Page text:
Adoption Shapes Who I Am, But It Doesn’t Define Who I Am

“Who was it who said, ‘We cannot look at the sun all the time, we cannot face death all the time’? These patients can consider the possibility of their own death for a while but then have to put this consideration away in order to pursue life” – Elisabeth Kubler-Ross (1969) in On Death and Dying (p. 34).

Although Elisabeth Kubler-Ross based her five stages of grief on terminally ill patients, her model can be used for all forms of grief, including the grief adoptees feel over their birthparents and sometimes their birth culture. After switching a few words around in the quotation above, I felt more at peace about my adoption situation:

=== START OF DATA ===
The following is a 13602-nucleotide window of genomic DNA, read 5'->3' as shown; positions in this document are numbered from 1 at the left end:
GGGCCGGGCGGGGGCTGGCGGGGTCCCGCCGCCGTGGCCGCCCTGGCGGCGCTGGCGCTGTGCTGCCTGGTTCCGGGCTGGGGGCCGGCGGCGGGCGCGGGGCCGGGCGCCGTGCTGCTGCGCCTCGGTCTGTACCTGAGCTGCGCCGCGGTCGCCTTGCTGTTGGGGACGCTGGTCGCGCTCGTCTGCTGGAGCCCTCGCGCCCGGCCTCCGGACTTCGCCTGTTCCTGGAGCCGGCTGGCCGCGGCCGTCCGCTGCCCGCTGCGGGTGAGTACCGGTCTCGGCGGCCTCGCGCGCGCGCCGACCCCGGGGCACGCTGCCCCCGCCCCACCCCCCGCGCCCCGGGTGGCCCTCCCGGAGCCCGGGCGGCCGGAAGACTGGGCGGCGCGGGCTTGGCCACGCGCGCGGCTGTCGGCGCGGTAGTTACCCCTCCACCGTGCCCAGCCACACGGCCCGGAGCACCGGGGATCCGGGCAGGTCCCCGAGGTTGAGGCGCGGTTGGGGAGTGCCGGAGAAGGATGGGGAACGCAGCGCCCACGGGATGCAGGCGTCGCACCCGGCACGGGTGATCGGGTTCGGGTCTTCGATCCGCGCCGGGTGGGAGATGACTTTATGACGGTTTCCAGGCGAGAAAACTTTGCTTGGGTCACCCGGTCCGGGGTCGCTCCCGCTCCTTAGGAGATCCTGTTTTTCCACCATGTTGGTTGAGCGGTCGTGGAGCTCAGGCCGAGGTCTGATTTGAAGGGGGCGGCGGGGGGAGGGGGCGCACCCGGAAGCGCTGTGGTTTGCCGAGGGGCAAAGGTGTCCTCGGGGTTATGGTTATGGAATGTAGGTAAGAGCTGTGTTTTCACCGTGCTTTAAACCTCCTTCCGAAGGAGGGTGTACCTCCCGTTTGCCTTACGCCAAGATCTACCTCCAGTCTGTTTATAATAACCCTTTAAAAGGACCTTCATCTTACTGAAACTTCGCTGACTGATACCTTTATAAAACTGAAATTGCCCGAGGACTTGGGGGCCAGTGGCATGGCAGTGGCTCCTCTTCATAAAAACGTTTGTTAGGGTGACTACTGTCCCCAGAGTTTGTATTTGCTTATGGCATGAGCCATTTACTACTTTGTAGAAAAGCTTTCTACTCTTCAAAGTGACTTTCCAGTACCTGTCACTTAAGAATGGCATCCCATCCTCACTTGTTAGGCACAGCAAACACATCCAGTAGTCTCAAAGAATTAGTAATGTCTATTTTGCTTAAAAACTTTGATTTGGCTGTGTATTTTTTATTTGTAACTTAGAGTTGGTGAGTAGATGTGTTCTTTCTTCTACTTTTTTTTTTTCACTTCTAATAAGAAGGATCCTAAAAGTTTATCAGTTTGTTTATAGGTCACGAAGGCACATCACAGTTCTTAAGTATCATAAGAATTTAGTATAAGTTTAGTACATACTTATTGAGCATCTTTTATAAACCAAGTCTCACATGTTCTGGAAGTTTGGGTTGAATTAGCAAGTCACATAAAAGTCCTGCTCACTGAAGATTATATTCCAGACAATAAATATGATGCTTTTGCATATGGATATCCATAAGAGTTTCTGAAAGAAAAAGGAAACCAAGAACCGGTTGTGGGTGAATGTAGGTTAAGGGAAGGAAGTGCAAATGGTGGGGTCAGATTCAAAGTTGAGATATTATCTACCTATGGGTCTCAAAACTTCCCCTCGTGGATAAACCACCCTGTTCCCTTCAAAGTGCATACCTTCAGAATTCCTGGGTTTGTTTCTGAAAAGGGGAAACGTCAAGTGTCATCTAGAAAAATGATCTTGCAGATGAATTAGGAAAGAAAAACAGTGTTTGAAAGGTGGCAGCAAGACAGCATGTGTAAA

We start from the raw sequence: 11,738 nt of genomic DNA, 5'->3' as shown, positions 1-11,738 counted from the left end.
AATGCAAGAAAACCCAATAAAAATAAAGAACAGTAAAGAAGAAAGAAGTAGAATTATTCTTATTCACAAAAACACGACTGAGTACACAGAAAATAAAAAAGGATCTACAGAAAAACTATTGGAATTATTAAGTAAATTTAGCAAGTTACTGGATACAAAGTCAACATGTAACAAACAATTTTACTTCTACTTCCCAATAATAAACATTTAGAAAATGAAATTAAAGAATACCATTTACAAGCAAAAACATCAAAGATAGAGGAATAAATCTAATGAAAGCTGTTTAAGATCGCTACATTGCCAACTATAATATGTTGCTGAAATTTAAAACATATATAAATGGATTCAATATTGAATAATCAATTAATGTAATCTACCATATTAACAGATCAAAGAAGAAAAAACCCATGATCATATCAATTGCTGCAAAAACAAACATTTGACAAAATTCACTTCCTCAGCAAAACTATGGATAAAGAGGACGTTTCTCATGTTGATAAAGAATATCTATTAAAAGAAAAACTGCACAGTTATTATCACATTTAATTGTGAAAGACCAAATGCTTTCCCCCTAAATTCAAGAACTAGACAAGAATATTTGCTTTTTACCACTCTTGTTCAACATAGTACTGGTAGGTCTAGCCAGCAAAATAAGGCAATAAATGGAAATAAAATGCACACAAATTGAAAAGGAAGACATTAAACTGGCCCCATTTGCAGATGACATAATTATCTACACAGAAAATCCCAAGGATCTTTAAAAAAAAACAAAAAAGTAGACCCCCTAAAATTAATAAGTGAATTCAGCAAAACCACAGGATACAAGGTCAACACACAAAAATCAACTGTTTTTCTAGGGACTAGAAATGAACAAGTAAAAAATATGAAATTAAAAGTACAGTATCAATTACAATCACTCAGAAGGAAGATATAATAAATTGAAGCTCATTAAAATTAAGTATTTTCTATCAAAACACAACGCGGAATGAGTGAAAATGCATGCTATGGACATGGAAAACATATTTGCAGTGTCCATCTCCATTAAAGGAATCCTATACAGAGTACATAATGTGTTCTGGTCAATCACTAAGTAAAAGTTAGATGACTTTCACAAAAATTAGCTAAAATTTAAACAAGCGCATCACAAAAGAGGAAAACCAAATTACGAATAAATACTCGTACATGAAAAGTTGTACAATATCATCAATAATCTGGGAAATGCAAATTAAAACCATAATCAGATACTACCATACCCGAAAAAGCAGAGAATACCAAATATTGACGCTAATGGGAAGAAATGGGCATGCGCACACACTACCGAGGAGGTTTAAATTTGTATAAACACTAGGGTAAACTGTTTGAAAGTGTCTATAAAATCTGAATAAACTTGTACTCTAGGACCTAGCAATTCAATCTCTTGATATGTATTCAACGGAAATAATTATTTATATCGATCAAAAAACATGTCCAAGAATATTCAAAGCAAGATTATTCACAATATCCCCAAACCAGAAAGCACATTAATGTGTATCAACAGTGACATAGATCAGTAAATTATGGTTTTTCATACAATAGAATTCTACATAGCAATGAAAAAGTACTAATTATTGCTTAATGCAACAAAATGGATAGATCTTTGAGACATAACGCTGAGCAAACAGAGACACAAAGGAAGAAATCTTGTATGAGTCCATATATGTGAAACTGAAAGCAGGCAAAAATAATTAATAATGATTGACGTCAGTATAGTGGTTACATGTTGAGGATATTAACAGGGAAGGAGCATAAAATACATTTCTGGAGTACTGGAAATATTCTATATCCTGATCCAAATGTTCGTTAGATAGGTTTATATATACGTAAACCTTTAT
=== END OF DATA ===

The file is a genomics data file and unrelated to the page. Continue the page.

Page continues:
We cannot look at the sun all the time, we cannot face adoption all the time. Adoptees can consider the possibilities of their own adoption for a while but then have to put these considerations away in order to pursue life.

Recently, I am glad to be able to think more about how adoption affects me, but sometimes it’s too intense. Sometimes I need to let it all go. Eventually it will come back to me, and I’ll have to deal with it again, but hopefully the next time, I’ll be stronger.

 My adoption is important to think about, but there’s more—so much more—to life. Adoption shapes who I am, but it doesn’t define who I am. 

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